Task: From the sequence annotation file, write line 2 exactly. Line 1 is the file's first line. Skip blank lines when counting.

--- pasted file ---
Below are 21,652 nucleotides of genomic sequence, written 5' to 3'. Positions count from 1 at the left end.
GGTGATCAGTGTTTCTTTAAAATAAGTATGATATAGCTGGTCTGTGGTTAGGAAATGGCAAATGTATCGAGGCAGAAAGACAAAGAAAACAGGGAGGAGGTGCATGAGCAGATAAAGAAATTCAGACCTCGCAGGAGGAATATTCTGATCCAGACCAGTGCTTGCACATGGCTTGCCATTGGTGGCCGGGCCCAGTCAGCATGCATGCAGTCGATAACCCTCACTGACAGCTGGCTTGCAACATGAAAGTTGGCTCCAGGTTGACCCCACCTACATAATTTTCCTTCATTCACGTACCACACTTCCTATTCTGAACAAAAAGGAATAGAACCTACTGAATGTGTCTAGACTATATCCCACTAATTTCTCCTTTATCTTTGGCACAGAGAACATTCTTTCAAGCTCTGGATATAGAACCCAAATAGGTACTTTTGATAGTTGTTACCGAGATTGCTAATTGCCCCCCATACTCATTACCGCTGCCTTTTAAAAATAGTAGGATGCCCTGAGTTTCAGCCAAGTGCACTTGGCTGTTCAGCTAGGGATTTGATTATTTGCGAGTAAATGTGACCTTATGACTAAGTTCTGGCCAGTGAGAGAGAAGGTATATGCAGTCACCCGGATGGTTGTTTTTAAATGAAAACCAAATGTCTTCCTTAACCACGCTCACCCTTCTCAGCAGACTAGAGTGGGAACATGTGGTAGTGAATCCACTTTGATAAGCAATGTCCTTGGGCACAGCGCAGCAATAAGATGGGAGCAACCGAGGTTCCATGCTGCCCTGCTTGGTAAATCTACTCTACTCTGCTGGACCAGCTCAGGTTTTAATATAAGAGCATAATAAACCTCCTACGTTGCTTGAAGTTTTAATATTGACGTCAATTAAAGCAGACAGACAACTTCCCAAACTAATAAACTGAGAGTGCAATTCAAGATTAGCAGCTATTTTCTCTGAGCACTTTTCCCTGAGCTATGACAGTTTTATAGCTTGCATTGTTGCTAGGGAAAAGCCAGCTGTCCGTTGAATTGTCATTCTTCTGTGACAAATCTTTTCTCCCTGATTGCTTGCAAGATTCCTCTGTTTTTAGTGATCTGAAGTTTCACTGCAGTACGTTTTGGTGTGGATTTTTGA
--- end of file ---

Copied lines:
GGTGATCAGTGTTTCTTTAAAATAAGTATGATATAGCTGGTCTGTGGTTAGGAAATGGCAAATGTATCGAGGCAGAAAGACAAAGAAAACAGGGAGGAGGTGCATGAGCAGATAAAGAAATTCAGACCTCGCAGGAGGAATATTCTGATCCAGACCAGTGCTTGCACATGGCTTGCCATTGGTGGCCGGGCCCAGTCAGCATGCATGCAGTCGATAACCCTCACTGACAGCTGGCTTGCAACATGAAAGTTGGCTCCAGGTTGACCCCACCTACATAATTTTCCTTCATTCACGTACCACACTTCCTATTCTGAACAAAAAGGAATAGAACCTACTGAATGTGTCTAGACTATATCCCACTAATTTCTCCTTTATCTTTGGCACAGAGAACATTCTTTCAAGCTCTGGATATAGAACCCAAATAGGTACTTTTGATAGTTGTTACCGAGATTGCTAATTGCCCCCCATACTCATTACCGCTGCCTTTTAAAAATAGTAGGATGCCCTGAGTTTCAGCCAAGTGCACTTGGCTGTTCAGCTAGGGATTTGATTATTTGCGAGTAAATGTGACCTTATGACTAAGTTCTGGCCAGTGAGAGAGAAGGTATATGCAGTCACCCGGATGGTTGTTTTTAAATGAAAACCAAATGTCTTCCTTAACCACGCTCACCCTTCTCAGCAGACTAGAGTGGGAACATGTGGTAGTGAATCCACTTTGATAAGCAATGTCCTTGGGCACAGCGCAGCAATAAGATGGGAGCAACCGAGGTTCCATGCTGCCCTGCTTGGTAAATCTACTCTACTCTGCTGGACCAGCTCAGGTTTTAATATAAGAGCATAATAAACCTCCTACGTTGCTTGAAGTTTTAATATTGACGTCAATTAAAGCAGACAGACAACTTCCCAAACTAATAAACTGAGAGTGCAATTCAAGATTAGCAGCTATTTTCTCTGAGCACTTTTCCCTGAGCTATGACAGTTTTATAGCTTGCATTGTTGCTAGGGAAAAGCCAGCTGTCCGTTGAATTGTCATTCTTCTGTGACAAATCTTTTCTCCCTGATTGCTTGCAAGATTCCTCTGTTTTTAGTGATCTGAAGTTTCACTGCAGTACGTTTTGGTGTGGATTTTTGA